By Amy Bridges

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Between the election of Jackson and the election of Lincoln, New York's political life underwent several transformations of party competition and political argument. Party conflict was organized, disorganized, and reorganized. Ideological debate and political rhetoric ranged over issues as diverse as alcohol and banks. The stories of party combat and of ideological debate are of course related, for parties are the most vigorous and consistent purveyors of visions of society. This chapter traces party contests at the polls and the visions they presented.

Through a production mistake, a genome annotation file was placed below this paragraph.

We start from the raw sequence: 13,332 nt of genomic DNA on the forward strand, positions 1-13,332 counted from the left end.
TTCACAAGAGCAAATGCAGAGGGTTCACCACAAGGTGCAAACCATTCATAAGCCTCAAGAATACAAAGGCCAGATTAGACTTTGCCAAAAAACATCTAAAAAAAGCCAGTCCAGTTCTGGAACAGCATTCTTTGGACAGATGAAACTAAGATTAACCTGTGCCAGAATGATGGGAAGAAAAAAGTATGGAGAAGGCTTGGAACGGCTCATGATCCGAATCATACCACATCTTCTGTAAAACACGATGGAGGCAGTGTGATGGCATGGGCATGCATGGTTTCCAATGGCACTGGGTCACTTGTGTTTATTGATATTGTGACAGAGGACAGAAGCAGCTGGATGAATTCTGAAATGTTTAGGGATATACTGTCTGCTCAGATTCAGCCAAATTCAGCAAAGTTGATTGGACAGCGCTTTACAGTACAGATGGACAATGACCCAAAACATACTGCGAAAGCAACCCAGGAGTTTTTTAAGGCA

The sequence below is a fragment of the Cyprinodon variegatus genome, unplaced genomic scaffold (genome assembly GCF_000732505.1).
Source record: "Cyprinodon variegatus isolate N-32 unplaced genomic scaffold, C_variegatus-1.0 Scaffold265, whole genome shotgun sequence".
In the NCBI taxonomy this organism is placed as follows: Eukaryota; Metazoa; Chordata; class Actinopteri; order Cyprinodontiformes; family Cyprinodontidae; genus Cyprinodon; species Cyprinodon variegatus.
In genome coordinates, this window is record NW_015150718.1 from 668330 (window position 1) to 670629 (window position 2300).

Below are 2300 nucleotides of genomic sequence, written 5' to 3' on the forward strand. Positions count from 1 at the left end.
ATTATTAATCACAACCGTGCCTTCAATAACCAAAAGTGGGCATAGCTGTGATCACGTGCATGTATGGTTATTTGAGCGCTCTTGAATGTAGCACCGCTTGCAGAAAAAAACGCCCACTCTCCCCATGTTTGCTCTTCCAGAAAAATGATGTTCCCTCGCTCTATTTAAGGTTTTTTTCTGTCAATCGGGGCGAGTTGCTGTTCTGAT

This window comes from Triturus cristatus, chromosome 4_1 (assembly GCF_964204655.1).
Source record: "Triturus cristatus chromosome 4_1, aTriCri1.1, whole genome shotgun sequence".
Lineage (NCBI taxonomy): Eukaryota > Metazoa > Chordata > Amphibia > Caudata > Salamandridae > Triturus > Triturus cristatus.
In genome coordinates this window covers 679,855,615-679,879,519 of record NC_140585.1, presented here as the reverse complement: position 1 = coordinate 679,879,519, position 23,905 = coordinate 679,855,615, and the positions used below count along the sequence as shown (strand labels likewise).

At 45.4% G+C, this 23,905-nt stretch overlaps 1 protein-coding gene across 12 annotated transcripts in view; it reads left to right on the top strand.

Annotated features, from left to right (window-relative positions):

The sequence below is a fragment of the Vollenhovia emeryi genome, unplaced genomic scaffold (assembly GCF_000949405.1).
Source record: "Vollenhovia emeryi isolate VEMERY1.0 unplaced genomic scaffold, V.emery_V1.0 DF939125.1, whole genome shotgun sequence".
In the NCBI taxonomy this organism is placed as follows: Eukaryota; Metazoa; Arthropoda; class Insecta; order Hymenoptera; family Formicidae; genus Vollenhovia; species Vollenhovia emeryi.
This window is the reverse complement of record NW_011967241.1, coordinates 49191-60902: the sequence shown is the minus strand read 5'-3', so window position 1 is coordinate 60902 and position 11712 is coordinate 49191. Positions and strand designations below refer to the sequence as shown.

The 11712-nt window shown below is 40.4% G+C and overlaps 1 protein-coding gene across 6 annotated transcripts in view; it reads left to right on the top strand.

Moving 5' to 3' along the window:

The chronology of party combat is shown in Figure 1. Until 1852, Whigs and Democrats, the parties of the second American party system, dominated local political life. Nativist parties made a brief appearance in the mid-1830s and were a more important presence in the mid-1840s and again in the mid-1850s. After the collapse of the Whigs, New York's politics involved a profusion of factions and parties vying for local control as a means to national ascendancy. More importantly, in the middle of the 1850s the characteristic urban competition of boss and reformer appeared. If the transformations of antebellum political life were complex, their direction was clear: By the time Abraham Lincoln was elected, New York had a distinctively urban and autonomous political system. Local politics, moreover, was more salient than in earlier years. Figure 2 shows that turnout in mayoral elections was much closer to turnout for presidential elections in the last decade of the antebellum era than in the Age of Jackson.